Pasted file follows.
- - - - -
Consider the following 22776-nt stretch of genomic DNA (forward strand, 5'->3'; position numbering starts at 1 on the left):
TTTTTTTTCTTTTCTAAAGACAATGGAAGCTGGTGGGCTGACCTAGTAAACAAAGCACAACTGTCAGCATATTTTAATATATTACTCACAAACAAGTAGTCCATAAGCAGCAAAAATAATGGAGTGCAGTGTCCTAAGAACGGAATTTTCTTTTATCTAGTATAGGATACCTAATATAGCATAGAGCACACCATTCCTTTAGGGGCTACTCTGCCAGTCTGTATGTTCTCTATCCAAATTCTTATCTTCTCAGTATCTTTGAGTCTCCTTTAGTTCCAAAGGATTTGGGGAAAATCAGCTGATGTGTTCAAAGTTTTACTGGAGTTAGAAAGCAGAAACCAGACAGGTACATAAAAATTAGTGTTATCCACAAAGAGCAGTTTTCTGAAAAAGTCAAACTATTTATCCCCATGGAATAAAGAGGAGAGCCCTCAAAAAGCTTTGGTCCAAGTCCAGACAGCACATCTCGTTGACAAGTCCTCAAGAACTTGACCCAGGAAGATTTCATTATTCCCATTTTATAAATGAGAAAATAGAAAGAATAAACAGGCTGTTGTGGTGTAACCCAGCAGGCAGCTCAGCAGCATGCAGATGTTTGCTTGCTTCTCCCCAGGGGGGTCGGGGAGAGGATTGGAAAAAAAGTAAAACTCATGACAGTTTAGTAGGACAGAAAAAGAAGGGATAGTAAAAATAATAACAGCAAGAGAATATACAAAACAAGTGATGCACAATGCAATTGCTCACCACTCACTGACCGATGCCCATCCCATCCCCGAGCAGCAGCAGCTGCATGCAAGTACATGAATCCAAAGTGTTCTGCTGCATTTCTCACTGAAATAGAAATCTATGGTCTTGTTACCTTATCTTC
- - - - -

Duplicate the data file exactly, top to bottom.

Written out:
Consider the following 22776-nt stretch of genomic DNA (forward strand, 5'->3'; position numbering starts at 1 on the left):
TTTTTTTTCTTTTCTAAAGACAATGGAAGCTGGTGGGCTGACCTAGTAAACAAAGCACAACTGTCAGCATATTTTAATATATTACTCACAAACAAGTAGTCCATAAGCAGCAAAAATAATGGAGTGCAGTGTCCTAAGAACGGAATTTTCTTTTATCTAGTATAGGATACCTAATATAGCATAGAGCACACCATTCCTTTAGGGGCTACTCTGCCAGTCTGTATGTTCTCTATCCAAATTCTTATCTTCTCAGTATCTTTGAGTCTCCTTTAGTTCCAAAGGATTTGGGGAAAATCAGCTGATGTGTTCAAAGTTTTACTGGAGTTAGAAAGCAGAAACCAGACAGGTACATAAAAATTAGTGTTATCCACAAAGAGCAGTTTTCTGAAAAAGTCAAACTATTTATCCCCATGGAATAAAGAGGAGAGCCCTCAAAAAGCTTTGGTCCAAGTCCAGACAGCACATCTCGTTGACAAGTCCTCAAGAACTTGACCCAGGAAGATTTCATTATTCCCATTTTATAAATGAGAAAATAGAAAGAATAAACAGGCTGTTGTGGTGTAACCCAGCAGGCAGCTCAGCAGCATGCAGATGTTTGCTTGCTTCTCCCCAGGGGGGTCGGGGAGAGGATTGGAAAAAAAGTAAAACTCATGACAGTTTAGTAGGACAGAAAAAGAAGGGATAGTAAAAATAATAACAGCAAGAGAATATACAAAACAAGTGATGCACAATGCAATTGCTCACCACTCACTGACCGATGCCCATCCCATCCCCGAGCAGCAGCAGCTGCATGCAAGTACATGAATCCAAAGTGTTCTGCTGCATTTCTCACTGAAATAGAAATCTATGGTCTTGTTACCTTATCTTC